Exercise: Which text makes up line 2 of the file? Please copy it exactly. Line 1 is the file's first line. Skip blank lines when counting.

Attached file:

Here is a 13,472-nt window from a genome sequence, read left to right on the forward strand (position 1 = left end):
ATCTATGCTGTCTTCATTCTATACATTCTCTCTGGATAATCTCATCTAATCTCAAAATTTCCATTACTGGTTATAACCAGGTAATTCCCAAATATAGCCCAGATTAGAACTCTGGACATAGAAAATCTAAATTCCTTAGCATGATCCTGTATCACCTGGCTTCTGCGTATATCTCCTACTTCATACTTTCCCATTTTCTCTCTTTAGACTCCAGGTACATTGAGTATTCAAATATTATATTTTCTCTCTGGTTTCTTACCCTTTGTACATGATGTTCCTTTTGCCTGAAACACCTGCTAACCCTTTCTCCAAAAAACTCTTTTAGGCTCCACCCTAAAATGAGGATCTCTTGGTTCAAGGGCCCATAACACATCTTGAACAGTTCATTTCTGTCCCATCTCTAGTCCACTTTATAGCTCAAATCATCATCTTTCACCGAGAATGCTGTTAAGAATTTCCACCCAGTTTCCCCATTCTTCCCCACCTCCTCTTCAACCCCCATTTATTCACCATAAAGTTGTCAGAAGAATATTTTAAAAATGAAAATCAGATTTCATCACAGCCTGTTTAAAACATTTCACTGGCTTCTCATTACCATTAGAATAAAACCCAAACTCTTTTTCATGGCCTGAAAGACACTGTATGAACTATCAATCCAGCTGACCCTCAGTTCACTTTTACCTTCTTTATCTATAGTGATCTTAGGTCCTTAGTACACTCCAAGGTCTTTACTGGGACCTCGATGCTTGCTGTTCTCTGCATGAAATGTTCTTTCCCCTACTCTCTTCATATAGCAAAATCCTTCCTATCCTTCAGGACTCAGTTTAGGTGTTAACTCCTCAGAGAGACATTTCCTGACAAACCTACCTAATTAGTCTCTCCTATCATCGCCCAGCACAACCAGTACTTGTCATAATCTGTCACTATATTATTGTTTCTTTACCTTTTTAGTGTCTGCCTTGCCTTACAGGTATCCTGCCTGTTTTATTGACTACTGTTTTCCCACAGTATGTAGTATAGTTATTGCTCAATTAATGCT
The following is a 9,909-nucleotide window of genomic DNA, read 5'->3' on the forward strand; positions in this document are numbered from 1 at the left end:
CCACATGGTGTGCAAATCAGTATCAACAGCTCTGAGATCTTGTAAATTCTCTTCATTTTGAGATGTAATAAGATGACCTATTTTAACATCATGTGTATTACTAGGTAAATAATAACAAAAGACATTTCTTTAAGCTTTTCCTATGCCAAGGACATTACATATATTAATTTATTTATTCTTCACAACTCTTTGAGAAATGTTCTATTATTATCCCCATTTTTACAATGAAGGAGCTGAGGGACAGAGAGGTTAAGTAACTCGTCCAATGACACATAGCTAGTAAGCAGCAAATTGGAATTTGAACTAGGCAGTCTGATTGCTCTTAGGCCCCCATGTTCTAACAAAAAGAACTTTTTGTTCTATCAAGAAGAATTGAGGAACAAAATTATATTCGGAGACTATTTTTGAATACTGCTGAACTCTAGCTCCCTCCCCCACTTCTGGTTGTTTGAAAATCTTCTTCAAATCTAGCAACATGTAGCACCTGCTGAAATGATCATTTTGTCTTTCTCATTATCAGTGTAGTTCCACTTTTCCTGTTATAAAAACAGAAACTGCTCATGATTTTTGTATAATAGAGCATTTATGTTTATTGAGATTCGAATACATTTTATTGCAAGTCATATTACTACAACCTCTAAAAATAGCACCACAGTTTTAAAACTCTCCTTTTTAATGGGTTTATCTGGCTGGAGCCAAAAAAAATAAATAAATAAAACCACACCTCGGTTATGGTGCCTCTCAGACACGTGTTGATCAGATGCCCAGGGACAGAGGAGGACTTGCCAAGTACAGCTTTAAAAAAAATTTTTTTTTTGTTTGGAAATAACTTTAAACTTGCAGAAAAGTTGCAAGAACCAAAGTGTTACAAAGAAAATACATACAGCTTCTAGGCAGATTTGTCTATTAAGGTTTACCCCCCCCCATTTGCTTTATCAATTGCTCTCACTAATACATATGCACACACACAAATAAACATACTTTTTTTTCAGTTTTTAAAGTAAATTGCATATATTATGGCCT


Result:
ATCTATGCTGTCTTCATTCTATACATTCTCTCTGGATAATCTCATCTAATCTCAAAATTTCCATTACTGGTTATAACCAGGTAATTCCCAAATATAGCCCAGATTAGAACTCTGGACATAGAAAATCTAAATTCCTTAGCATGATCCTGTATCACCTGGCTTCTGCGTATATCTCCTACTTCATACTTTCCCATTTTCTCTCTTTAGACTCCAGGTACATTGAGTATTCAAATATTATATTTTCTCTCTGGTTTCTTACCCTTTGTACATGATGTTCCTTTTGCCTGAAACACCTGCTAACCCTTTCTCCAAAAAACTCTTTTAGGCTCCACCCTAAAATGAGGATCTCTTGGTTCAAGGGCCCATAACACATCTTGAACAGTTCATTTCTGTCCCATCTCTAGTCCACTTTATAGCTCAAATCATCATCTTTCACCGAGAATGCTGTTAAGAATTTCCACCCAGTTTCCCCATTCTTCCCCACCTCCTCTTCAACCCCCATTTATTCACCATAAAGTTGTCAGAAGAATATTTTAAAAATGAAAATCAGATTTCATCACAGCCTGTTTAAAACATTTCACTGGCTTCTCATTACCATTAGAATAAAACCCAAACTCTTTTTCATGGCCTGAAAGACACTGTATGAACTATCAATCCAGCTGACCCTCAGTTCACTTTTACCTTCTTTATCTATAGTGATCTTAGGTCCTTAGTACACTCCAAGGTCTTTACTGGGACCTCGATGCTTGCTGTTCTCTGCATGAAATGTTCTTTCCCCTACTCTCTTCATATAGCAAAATCCTTCCTATCCTTCAGGACTCAGTTTAGGTGTTAACTCCTCAGAGAGACATTTCCTGACAAACCTACCTAATTAGTCTCTCCTATCATCGCCCAGCACAACCAGTACTTGTCATAATCTGTCACTATATTATTGTTTCTTTACCTTTTTAGTGTCTGCCTTGCCTTACAGGTATCCTGCCTGTTTTATTGACTACTGTTTTCCCACAGTATGTAGTATAGTTATTGCTCAATTAATGCT